Hey I had a question regarding Angelus. I know you're not terribly familiar with Buffy, but I'll fill in the details. I added him to Pedophile considering he raped that 16 year old gypsy girl while he was 26 (well technically he was MUCH older than that but you know what I mean). I'm just not sure what laws regarding sex and age were like back in the late 1800s or whatever year it was when he did that, or if the law was any different now. I asked the creator of the Pedophilia page, but it seems like that person hasn't really been on there for a while, so...
Laws on sexual interaction were a lot looser in those days. Even barring that out, I'm not really thinking that this counts as an act of pedophilia. The gypsy in question wasn't a child, she was a decently-aged teenager.
And what a wonderful thing to add to Angelus' repitoire. I'm not entirely familiar with Buffy (I've researched it, though) but if I'm correct, didn't he try and pull down all of humanity into Hell for kicks?
So based on our conversation on Bryagh and why he's your favourite villain, you pretty much said that next to Thrax, he was the straghtes example of a CM you've ever seen in an animated family film. Does this mean you like Thrax somewhat?
Oh, yes. Thrax, solely on a scale of evil, is likely the most evil animated movie villain period. I can remember my jaw quite literally hanging when he started gloating about murdering a child. The voice and rather unique design helps.
A virus that goes from body to body, destroying each and every living being within, for the sole factor of making himself infamous... Now, replace "body" with "world" or "universe" and that's the general gist of what Thrax is. He's a serial killer, except he does that on a cosmic (to a cell, anyways) scale.
Now, between who's more heinous (Thrax and Bryagh) I'm honestly not sure. Thrax has the child-murdering thing done, and by hell he's one of the only villains I've seen who actively brags about it, but Bryagh is shown devouring an entire nest of the unborn eggs of his own species. I could pen to hunger, but given Bryagh's nature as a destructive, murderous sadist and that eating dragon eggs makes him a cannibal and a child murder...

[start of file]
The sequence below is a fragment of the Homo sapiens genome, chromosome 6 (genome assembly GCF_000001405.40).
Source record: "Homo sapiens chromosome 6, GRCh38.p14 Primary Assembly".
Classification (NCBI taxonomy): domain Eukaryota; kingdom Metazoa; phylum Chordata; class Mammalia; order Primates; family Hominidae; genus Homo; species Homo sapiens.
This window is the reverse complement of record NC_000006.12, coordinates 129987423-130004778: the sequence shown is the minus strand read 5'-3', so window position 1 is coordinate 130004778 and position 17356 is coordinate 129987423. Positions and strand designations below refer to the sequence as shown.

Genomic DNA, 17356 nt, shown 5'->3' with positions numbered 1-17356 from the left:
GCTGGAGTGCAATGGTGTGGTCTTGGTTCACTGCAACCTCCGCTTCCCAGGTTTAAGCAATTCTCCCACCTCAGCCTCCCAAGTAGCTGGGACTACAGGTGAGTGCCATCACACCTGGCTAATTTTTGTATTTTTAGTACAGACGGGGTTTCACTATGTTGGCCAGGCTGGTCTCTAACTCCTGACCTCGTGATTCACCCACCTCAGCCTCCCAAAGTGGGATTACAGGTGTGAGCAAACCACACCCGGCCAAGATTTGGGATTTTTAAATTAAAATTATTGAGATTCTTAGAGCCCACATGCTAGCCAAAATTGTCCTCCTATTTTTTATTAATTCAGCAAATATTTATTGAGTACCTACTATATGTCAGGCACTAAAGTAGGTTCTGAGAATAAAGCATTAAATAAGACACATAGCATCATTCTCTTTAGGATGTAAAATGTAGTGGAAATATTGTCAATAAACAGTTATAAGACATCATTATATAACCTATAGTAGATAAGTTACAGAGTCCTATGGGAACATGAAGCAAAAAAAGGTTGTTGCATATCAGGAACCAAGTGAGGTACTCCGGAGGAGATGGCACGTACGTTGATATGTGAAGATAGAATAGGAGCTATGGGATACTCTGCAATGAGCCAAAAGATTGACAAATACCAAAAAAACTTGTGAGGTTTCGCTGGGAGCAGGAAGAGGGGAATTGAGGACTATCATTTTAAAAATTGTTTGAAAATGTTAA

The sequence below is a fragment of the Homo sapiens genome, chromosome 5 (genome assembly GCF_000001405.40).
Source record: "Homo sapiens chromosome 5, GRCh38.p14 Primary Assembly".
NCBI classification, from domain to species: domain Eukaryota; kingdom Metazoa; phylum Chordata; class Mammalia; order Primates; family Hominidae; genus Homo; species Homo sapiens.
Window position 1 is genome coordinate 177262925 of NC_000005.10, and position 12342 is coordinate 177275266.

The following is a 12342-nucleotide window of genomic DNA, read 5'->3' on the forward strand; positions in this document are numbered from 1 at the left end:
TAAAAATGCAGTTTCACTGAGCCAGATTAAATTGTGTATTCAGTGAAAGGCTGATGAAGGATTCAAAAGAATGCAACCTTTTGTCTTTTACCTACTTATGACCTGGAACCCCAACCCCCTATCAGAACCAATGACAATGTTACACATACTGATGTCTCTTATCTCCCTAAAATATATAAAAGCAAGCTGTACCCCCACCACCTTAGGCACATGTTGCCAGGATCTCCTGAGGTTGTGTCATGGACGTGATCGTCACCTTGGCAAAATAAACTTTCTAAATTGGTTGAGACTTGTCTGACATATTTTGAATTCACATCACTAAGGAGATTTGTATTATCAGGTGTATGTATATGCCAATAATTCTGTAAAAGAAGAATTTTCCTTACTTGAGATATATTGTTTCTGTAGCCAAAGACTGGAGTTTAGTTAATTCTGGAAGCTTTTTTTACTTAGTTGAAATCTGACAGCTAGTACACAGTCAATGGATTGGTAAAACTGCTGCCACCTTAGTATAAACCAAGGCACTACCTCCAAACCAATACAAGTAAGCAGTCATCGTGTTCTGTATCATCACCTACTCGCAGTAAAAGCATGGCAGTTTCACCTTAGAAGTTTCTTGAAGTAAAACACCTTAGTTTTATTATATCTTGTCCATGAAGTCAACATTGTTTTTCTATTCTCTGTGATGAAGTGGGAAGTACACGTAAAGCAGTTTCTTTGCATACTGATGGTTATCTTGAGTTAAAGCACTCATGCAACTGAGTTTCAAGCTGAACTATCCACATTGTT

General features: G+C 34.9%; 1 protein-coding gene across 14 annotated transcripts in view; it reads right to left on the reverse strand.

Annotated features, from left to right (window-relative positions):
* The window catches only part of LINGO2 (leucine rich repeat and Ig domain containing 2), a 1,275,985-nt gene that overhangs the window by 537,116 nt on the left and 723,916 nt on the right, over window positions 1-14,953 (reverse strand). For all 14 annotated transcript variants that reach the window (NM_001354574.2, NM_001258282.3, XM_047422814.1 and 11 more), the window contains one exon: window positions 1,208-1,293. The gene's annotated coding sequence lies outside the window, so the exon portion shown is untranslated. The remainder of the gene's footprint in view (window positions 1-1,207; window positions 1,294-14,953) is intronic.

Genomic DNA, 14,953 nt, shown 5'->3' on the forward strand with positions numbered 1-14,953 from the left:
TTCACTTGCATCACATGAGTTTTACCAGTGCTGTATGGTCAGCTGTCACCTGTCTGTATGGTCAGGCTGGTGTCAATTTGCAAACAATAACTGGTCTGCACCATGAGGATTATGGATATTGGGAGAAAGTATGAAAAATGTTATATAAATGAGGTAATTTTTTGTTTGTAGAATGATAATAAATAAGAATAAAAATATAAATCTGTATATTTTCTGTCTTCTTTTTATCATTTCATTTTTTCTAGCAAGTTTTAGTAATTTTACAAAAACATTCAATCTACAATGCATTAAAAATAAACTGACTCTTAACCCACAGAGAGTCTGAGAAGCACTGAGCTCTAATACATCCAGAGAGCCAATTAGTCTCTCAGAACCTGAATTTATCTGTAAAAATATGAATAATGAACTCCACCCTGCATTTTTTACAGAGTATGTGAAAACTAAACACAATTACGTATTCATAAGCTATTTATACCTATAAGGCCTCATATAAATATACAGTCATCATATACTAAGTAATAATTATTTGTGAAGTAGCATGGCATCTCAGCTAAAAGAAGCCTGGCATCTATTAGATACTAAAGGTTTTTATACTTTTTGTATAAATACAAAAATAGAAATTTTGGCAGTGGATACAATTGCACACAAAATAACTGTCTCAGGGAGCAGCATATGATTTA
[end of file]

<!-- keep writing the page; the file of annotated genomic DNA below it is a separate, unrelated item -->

Bryagh was also a lot more proactive about killing the heroes. Sure, Thrax tried to kill them himself, but he did so within the ranges of a child-friendly film. I'm not saying attempted murder isn't any worse than the result (quite the opposite, as you know) but it pales in comparison to the onscreen double-digits kills he scores. Bryagh, on the other hand, devastates the heroes, murder the love interest of token knight Sir Orrin in front of him, and laughs in his face when he starts crying before burning him alive as well. Bryagh was quite literally responsible for wiping out more than half the heroic cast in the film. The only ones who made it out was the main protagonist himself and the ones who were already dead. The way he does it with such callousness is... remarkable.
Now, granted, Thrax still had, as I said, double-digit kills, but none of them were major characters. Whether this makes it any less heinous is up to you (murder is still murder) but for a virus, Thrax still managed to bar down that whole "cosmic serial killer" thing. Bryagh, himself, was helping to engineer a plan to destroy all humanity, but he wasn't actually carrying out this plan himself, just doing his master's dirty work (and, subtracting one time he delibrately disobeyed Ommadon and tried to kill the person he was supposed to bring back alive for kicks, doing it remarkably well). Both are Omnicidal Maniacs in a way, but when you look at it from a certain perspective (each human body has trillions of cells, and Osmosis Jones makes it quite clear these things are very well sentient and die as soon as their human goes) Thrax does the whole "omnicidal" thing better.
Honestly, it comes down to a matter of the villain's character. Thrax did what he did well, but honestly, he's slick, smooth, charmingly evil, and, dare I say, worthy of the "leather pants" treatment. He's evil, but he's got fangirls for a reason. Bryagh, on the other hand, is just a cold-blooded dick. He oozes utter vileness, punctuates three of his four lines with a despicable, snorting laugh (one of which, again, was geared towards a mourning Sir Orrin who's love interest Danielle Bryagh had just crushed to death) and given his general ruthlessness and the fact he's got little character aside from that of someone who lives to kill (you see him anxious to lead his fleet into battle near the climax, and Bryagh's eyes quite literally shine eagerly as Ommadon tells him to "burn, demolish, devour, and grind [his enemies] to dust") means I think it's impossible for Bryagh to receive any sort of a leather pants treatment. I wouldn't know, and I don't think anyone will know, as I'm sadly part of a rather small cult following of The Flight of Dragons from whence Bryagh originates from.